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Don’t fall into the Japanese beetle trapping trap

A pile of Japanese beetles in the cup of a trap.
Part of Japanese beetle trapping is disposing of hundreds of smelly, writhing beetles on a regular basis.

As we flip through garden catalogs and scroll horticulture supply websites, products new and old advertise the ways they can make our gardens plentiful, flowers bright, and lawns green. With the surge of Japanese beetles in Minnesota in recent years, any solution to this pest can look attractive. While the University of Minnesota is still performing research to understand this pest, one thing we do know is Japanese beetle traps do not reduce beetle feeding.

What do we mean by this? It isn’t hard to find pictures of the lure-baited funnels and bags overflowing with beetles. Beyond the emotional satisfaction of capturing hundreds of beetles in the bag, what’s actually going on? Does your yard or garden actually benefit?

Luring beetles to your yard

Japanese beetles mating on a leaf, while others eat nearby.
What happens when Japanese beetles get together? They make more Japanese beetles.

Japanese beetle traps are baited with lures. These lures may have the scent of flowers or the scent of beetle pheromones (sometimes both). These smells travel through the air and the beetles pick up on the scent using their antenna, inviting the beetle to come on over. Beetles end up both inside and outside the trap, and as large numbers of beetles congregate, they put off more pheromones that attract more beetles, whether they are in the trap or not!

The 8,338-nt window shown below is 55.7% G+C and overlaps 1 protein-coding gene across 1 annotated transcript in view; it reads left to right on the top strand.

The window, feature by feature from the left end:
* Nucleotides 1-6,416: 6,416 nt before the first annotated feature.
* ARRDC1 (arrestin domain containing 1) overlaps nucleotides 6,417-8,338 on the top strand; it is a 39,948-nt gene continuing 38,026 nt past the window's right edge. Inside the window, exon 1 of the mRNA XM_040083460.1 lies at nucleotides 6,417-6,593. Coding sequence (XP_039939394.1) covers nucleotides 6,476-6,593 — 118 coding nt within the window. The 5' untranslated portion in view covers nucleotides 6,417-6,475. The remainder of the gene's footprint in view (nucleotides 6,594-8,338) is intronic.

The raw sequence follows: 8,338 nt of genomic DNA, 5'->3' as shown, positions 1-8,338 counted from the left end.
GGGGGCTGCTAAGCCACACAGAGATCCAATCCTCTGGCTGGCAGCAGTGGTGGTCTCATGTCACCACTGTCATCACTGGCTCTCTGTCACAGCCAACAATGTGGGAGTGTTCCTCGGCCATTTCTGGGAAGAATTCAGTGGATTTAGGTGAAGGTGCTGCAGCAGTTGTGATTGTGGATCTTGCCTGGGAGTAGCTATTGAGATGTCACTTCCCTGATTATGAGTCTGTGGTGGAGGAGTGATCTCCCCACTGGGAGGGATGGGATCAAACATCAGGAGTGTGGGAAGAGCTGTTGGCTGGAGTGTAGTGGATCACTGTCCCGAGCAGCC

Studies have shown that traps lead to more plant damage in the areas they are placed in. One study found that a trap placed alone led to nearby vegetation having more damage than in similar areas where no traps were placed.

Sometimes sellers highlight how placement can make traps more effective. One study investigated the impact of where traps were placed in terms of their number (one trap or multiple traps), location (near vulnerable plants or not), and wind direction (upwind or downwind from susceptible vegetation). Regardless of number or placement, the areas around the traps had more beetle feeding damage than if there had been no trap at all.

While the masses of gleaming beetles are unsightly and the holey leaves they leave behind annoying, Japanese beetles aren't going anywhere and Minnesotans will have to learn to live with them.

Learn more about Japanese beetles and management that works.

Author: Marissa Schuh, Extension educator, horticultural IPM

Reviewed by Annie Klodd, Extension educator, fruit and vegetable production

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